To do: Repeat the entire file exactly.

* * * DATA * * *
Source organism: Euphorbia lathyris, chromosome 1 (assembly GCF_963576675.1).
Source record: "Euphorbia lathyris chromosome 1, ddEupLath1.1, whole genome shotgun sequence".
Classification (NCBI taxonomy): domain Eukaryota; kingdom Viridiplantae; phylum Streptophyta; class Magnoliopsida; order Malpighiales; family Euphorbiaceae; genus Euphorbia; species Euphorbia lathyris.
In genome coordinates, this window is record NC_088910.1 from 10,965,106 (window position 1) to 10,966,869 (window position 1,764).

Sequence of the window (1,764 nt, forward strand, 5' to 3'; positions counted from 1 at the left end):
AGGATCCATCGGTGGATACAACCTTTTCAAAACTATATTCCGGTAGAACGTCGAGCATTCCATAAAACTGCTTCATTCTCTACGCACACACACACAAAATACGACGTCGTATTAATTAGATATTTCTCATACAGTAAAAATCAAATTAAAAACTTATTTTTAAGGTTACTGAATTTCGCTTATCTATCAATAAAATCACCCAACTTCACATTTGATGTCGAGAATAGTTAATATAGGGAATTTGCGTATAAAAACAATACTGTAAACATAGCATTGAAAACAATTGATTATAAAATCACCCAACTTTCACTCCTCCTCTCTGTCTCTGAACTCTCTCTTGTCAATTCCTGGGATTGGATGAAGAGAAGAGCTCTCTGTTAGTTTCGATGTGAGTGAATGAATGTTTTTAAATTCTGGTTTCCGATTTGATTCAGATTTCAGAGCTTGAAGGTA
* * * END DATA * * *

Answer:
Source organism: Euphorbia lathyris, chromosome 1 (assembly GCF_963576675.1).
Source record: "Euphorbia lathyris chromosome 1, ddEupLath1.1, whole genome shotgun sequence".
Classification (NCBI taxonomy): domain Eukaryota; kingdom Viridiplantae; phylum Streptophyta; class Magnoliopsida; order Malpighiales; family Euphorbiaceae; genus Euphorbia; species Euphorbia lathyris.
In genome coordinates, this window is record NC_088910.1 from 10,965,106 (window position 1) to 10,966,869 (window position 1,764).

Sequence of the window (1,764 nt, forward strand, 5' to 3'; positions counted from 1 at the left end):
AGGATCCATCGGTGGATACAACCTTTTCAAAACTATATTCCGGTAGAACGTCGAGCATTCCATAAAACTGCTTCATTCTCTACGCACACACACACAAAATACGACGTCGTATTAATTAGATATTTCTCATACAGTAAAAATCAAATTAAAAACTTATTTTTAAGGTTACTGAATTTCGCTTATCTATCAATAAAATCACCCAACTTCACATTTGATGTCGAGAATAGTTAATATAGGGAATTTGCGTATAAAAACAATACTGTAAACATAGCATTGAAAACAATTGATTATAAAATCACCCAACTTTCACTCCTCCTCTCTGTCTCTGAACTCTCTCTTGTCAATTCCTGGGATTGGATGAAGAGAAGAGCTCTCTGTTAGTTTCGATGTGAGTGAATGAATGTTTTTAAATTCTGGTTTCCGATTTGATTCAGATTTCAGAGCTTGAAGGTA